For more details on printf() formats, see:
int x = 4711;
printf("x is at %p\n", (void *) &x);
Yes, this is the case, e.g. in micro controllers, where the program is stored in EEPROM. You can store data in program memory (e.g. constant strings) but you need to access it in a special manner.
> Has there ever been an architecture where data pointers could have a different representations?
At least conceptually, this was the case in early GPUs, where there were different memories for different access patterns. Memory area for constants, another one for global read only memory, and a third area for thread-specific read-write -memory and a fourth that was shared between groups of threads.
Whether they were actually different physical memories and whether they had different address spaces is another issue (they at least partially did, some stuff was on chip, some was external DRAM), but this was how it was conceptually seen by the programmer and the way early GPGPU APIs worked (early versions of CUDA and OpenCL).
References in dynamically typed languages however often make me nervous, as I'm never entirely sure when different types in different languages get copied or not. If I the function argument p gets modified here, did the original variable in the caller get modified? Do I have to write an elobarate check for its mutability?
Stuff like pointer aliasing, dangling pointers, pointer arithmetics (it's UB to take a pointer after the 1st byte after the end of the object for instance), NULL pointer dereference and things like that. Debugging those kinds of bugs can be super tricky and time consuming.
Not that pointers are the only source of UB in C, but they're probably some of the most easily encountered.
There's also the whole array->pointer decay thing that can be a bit tricky to handle in certain cases (I think the sizeof() a parameter declared as an array is probably a surprise to all C coders when they encounter it for the first time).
I think this is mostly an artifact of C's type system. I wish pointers were taught in a language with similar runtime semantics as C with a more expressive type system. Drawing it out helps a ton, but the way C forces you to embed that structure into code doesn't help.
Now a days, things are more complicated with MMUs and virtual memory concepts but I think the examples in the article are a good basis for anyone wanting to know what happens under the hood.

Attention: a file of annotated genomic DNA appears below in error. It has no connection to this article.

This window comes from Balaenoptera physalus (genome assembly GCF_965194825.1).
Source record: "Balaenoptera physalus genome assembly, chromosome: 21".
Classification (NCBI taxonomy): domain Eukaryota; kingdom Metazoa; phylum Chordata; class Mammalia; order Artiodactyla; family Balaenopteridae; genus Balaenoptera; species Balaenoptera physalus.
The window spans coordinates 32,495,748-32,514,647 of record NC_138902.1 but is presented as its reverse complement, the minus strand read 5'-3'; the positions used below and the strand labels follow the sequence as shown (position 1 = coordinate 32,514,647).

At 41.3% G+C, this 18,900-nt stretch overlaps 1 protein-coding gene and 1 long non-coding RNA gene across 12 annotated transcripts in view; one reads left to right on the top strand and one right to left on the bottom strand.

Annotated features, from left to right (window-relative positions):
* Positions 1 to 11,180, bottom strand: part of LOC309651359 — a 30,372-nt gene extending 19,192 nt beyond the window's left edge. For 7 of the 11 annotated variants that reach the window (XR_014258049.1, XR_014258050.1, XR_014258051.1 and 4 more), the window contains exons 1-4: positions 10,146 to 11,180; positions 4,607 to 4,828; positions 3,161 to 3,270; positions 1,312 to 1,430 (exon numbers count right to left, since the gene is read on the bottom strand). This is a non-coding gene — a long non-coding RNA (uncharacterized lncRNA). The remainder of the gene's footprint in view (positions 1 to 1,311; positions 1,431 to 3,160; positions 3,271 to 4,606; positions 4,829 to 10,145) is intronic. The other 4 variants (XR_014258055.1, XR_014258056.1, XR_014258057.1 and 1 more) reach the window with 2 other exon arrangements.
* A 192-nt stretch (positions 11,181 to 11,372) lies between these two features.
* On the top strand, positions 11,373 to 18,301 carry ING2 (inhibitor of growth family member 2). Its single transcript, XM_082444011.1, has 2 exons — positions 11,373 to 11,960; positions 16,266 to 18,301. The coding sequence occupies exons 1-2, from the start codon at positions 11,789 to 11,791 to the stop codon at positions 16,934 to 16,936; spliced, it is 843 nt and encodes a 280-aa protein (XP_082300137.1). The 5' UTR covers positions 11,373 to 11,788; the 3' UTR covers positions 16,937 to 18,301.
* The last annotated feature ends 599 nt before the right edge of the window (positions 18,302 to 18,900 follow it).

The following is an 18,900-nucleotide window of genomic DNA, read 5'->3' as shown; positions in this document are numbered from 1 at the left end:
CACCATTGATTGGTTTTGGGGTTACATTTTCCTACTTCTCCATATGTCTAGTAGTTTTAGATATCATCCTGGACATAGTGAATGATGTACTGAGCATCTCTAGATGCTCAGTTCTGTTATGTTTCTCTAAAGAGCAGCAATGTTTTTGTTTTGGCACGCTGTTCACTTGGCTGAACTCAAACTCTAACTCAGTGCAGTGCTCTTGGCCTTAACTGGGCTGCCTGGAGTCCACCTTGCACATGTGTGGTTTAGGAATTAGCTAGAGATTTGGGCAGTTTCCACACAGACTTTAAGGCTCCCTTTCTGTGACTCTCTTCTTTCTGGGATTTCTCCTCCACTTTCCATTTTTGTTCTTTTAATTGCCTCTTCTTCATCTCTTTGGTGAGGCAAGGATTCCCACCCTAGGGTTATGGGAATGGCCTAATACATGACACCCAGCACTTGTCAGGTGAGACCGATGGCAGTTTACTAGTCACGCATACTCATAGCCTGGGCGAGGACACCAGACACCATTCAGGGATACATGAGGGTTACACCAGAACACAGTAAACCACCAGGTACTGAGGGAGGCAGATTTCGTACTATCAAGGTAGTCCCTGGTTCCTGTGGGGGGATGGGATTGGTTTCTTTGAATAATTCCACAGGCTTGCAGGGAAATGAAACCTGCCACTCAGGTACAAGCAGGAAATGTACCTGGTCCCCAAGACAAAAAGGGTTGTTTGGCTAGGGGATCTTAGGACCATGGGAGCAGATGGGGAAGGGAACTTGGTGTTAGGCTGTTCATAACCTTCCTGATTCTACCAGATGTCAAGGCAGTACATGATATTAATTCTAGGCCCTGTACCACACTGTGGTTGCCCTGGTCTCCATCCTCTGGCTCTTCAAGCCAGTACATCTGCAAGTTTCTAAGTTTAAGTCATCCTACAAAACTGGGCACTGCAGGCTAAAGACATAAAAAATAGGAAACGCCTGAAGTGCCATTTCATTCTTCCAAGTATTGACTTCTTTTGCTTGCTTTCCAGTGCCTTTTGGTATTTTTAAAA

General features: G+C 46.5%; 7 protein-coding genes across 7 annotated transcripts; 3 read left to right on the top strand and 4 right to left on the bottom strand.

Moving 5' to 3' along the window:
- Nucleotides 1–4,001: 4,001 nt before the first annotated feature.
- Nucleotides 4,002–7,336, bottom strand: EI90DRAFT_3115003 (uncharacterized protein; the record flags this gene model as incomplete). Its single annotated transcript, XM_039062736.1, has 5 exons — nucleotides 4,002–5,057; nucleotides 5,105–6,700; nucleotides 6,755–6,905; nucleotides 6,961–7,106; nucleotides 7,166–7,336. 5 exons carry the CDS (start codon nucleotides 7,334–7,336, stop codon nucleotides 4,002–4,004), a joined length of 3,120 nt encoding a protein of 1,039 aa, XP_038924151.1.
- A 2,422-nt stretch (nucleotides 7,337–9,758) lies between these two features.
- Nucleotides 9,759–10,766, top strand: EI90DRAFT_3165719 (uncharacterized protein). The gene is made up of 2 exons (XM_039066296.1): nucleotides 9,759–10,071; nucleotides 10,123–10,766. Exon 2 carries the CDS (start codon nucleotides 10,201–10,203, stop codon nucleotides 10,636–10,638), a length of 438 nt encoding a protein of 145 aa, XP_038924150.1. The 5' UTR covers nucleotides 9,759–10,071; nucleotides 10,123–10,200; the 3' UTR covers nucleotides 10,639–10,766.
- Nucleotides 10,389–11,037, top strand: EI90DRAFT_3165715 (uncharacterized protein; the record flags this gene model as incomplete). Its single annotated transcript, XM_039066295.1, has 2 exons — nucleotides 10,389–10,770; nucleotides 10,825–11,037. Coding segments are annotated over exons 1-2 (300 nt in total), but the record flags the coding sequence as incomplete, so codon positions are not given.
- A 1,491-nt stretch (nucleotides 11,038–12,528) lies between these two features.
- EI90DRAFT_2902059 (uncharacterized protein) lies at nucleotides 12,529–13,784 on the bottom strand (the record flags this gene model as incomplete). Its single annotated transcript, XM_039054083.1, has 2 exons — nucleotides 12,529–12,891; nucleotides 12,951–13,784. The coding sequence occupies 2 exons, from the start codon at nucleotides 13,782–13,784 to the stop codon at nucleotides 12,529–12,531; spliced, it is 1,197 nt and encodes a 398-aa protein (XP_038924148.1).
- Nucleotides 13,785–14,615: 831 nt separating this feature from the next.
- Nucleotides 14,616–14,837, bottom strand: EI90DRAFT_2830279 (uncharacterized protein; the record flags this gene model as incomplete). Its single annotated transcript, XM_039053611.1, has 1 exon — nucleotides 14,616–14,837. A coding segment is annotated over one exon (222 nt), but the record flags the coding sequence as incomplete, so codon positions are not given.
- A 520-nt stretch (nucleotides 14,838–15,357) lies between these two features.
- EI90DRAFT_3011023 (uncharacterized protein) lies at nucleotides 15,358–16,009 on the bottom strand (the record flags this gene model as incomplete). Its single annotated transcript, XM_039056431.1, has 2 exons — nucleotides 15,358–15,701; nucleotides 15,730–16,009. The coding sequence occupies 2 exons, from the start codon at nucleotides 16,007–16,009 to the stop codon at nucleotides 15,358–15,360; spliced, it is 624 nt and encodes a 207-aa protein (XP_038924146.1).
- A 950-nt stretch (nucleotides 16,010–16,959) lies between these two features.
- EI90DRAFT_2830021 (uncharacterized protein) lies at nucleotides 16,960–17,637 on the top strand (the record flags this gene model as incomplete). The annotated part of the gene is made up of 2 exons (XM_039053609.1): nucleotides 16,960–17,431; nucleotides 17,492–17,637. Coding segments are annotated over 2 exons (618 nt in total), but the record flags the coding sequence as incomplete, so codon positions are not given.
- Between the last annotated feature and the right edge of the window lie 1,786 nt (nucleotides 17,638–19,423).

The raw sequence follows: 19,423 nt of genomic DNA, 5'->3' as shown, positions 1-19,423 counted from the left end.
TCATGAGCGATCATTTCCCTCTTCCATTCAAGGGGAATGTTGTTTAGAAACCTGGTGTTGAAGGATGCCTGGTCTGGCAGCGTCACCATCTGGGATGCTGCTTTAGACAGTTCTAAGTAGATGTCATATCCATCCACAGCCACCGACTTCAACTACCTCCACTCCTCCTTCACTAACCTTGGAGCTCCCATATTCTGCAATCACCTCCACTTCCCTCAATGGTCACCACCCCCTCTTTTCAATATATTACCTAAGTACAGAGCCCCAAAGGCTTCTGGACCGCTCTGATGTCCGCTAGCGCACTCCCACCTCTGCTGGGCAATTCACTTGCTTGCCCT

But I did have a problem with remembering to manage memory clear.
Comment below article:
> Marin Todinov said...
> Dear Programming Guru
> You are an absolute legend, ive been programming for 4 years and i have a masters in computer science, your explanation of pointers has helped me increase my efficiency in recursive functions and made a map in my breain of how these basic fundamental structers.
Lol, what the heck? Troll or astro-turfed? Where can you get a CS Master's Degree and on only four years of programming?
To the extent the operations are well-defined, both the compiler and the OS conspire to make this look true; if there's no OS, the compiler typically works harder to make it work, because the alternative would make programs too difficult to port to or away from the system in question.
The "big array of bytes, each with its own unique address" mental model is a useful lie which most programmers who know better don't pry into most of the time. Going beyond that would involve knowing about system-specific things that C is explicitly designed to abstract away, to make programs more portable.
So, no, the struct hack isn't valid C, but you can make huge arrays and, within those arrays, simple increments and decrements do work reliably, because the standard says so and the OS and the compiler will together contain enough code to make it work if they're any good at all.
However, with operating systems and multiple programs running at the same time, memory is no longer contiguous: instead, programs can request "pages" (blocks of memory). This is (more or less) what `malloc` does, if you've come across it. That's the key difference: in a modern operating system, you can't expect memory to be one big array, since your program might have requested more than one page of memory. In that sense, it's more like a collection of smaller arrays.